Hemming Jeans the Easy Way





Introduction: Hemming Jeans the Easy Way

I can't even begin to tell you how many needles I've broken while trying to hem jeans. At one point I was going to don safety glasses to protect my eyes from flying needles! But no more! I thought there has to be a better way and today I will show you just what I do. I consider this my 12 Step Program to Hemming Jeans.

Step 1: Measuring

Start out by measuring from the inner crotch to how many inches long the legs need to be. My husband has short legs and needs his pants to be 27 inches. I need one inch to fold up so I mark 28 inches with a Sharpie.

Step 2: Ruler

Mark straight across with a ruler.

Step 3: Cutting

Cut and save the piece.

Step 4: The 2nd Leg

Use it to measure the second leg, mark and cut it.

Step 5: Serger or Sewing Machine

If the only reason I bought my serger was to hem jeans then it was money well spent! Serge all the way around, just barely trimming. Yes I know it's white thread, and I know I should change it to blue, but I hate changing it and besides who's going to see the inside of Hubby's pants? If you don't have a serger I'm sure you could do a zig-zag stitch using your sewing machine. We just want to stop the fray.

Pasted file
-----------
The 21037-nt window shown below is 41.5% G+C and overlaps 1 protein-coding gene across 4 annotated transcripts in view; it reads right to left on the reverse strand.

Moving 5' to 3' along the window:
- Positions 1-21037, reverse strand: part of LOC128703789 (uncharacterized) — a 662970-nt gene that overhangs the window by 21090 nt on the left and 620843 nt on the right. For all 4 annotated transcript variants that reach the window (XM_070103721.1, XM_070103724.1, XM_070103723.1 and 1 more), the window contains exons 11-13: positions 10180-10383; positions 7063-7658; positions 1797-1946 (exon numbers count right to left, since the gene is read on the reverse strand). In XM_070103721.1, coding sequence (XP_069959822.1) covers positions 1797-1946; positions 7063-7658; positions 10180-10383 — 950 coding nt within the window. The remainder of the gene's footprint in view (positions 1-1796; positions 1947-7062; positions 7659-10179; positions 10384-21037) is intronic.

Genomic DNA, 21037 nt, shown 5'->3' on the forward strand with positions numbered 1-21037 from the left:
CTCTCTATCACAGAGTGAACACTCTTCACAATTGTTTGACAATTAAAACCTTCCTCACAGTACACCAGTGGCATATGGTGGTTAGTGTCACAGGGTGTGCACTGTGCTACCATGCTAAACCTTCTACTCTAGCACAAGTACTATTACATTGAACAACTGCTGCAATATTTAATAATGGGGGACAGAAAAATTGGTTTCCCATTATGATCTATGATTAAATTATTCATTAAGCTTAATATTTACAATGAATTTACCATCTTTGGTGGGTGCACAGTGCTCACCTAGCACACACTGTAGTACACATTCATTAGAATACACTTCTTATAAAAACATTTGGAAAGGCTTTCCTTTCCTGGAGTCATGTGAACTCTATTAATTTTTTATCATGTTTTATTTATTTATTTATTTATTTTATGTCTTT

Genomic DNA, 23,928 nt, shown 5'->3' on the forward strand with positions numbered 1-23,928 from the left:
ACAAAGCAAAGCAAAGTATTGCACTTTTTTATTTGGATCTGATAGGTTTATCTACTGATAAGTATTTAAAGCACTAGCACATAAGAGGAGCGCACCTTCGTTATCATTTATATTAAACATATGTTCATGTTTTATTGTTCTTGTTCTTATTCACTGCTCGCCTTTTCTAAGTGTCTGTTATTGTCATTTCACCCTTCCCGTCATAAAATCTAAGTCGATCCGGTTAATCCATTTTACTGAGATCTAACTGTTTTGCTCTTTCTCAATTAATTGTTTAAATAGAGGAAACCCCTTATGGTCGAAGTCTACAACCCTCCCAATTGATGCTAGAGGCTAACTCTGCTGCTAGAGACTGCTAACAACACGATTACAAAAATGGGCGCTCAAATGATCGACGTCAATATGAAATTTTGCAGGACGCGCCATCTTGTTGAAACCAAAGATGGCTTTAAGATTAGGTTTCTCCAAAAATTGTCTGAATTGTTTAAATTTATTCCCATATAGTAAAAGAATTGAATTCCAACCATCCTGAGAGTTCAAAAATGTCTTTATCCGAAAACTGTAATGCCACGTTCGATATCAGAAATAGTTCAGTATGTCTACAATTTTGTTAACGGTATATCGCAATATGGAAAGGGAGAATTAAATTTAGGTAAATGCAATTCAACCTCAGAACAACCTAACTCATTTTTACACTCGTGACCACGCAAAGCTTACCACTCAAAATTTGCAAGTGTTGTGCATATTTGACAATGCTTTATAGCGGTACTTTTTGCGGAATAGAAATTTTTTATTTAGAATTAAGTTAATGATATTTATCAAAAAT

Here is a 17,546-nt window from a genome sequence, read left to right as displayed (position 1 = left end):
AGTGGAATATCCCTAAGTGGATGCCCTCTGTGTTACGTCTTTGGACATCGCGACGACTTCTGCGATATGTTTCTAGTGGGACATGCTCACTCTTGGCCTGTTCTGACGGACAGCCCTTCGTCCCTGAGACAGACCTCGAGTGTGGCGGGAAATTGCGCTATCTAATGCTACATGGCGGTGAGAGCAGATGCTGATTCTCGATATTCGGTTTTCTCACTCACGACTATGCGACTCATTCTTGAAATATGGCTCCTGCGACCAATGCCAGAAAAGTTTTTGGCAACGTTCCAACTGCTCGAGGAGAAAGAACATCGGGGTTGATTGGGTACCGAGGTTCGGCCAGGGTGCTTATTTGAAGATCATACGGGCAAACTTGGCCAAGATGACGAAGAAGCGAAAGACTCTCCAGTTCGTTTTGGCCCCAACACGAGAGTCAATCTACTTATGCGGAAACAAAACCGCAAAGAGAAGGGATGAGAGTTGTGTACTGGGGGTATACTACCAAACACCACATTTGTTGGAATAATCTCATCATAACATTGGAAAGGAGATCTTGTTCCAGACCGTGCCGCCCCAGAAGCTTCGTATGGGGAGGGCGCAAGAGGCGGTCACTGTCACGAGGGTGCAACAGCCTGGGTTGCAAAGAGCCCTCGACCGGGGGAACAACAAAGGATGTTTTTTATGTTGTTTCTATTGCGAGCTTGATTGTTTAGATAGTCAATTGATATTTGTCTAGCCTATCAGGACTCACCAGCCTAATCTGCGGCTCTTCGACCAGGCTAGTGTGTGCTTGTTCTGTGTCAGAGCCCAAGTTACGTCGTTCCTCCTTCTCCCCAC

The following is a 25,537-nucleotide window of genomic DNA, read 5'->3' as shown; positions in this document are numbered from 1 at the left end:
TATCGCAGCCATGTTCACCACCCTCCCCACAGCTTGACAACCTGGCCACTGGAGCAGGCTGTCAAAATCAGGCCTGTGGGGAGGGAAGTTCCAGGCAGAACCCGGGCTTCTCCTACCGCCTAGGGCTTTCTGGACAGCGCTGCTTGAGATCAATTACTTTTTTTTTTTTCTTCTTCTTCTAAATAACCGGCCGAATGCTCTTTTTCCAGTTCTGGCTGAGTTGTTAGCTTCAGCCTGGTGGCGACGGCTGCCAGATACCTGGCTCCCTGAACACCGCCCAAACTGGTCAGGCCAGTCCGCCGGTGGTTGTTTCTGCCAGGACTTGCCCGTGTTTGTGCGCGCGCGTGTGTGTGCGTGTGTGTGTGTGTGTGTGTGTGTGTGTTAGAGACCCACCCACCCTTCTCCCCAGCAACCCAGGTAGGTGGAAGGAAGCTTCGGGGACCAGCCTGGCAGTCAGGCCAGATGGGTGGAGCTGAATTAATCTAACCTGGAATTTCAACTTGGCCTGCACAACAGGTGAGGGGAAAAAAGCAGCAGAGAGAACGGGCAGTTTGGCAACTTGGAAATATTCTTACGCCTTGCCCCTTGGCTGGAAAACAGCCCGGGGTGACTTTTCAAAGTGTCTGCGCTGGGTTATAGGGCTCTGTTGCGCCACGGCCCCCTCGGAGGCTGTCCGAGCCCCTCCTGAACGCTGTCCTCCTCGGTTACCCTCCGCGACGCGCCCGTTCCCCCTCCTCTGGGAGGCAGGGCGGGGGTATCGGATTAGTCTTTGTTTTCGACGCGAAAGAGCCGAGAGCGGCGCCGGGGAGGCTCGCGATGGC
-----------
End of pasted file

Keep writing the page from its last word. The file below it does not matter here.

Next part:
Step 6: Pinning

Remember that extra inch when you measured? Fold the jeans up one inch and pin.

Step 7: Pin All the Way Around

Pin all the way around.

Step 8: Lay Flat

Make sure everything lays flat.

Step 9: Stitching

Use your sewing machine, and with blue thread, stitch all the way around. I like to follow the serger line.

Step 10: Ironing

Iron everything flat.

Step 11: Optional (for Looks)

This step is purely optional but it will look more professional if you do it. Change your thread to gold and, using your sewing machine, sew around about a 1/2 inch from the edge.

Step 12: Backstitching

Because the hem is only doubled over you can even backstitch over the seams, something I could never do if I had them folded up twice without risking a broken/bent/flying needle.

Step 13: Finished

Finished.  After a few washes the hem looks even more authentic, and if you're impatient you can rub sandpaper or a nail file over the hem for that original look.  I'm sure there are a zillion different ways to hem jeans but this is what works for me. I hope you enjoyed the tutorial :)



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    46 Discussions

    Great post! This is how I hem all of my pants made from patterns.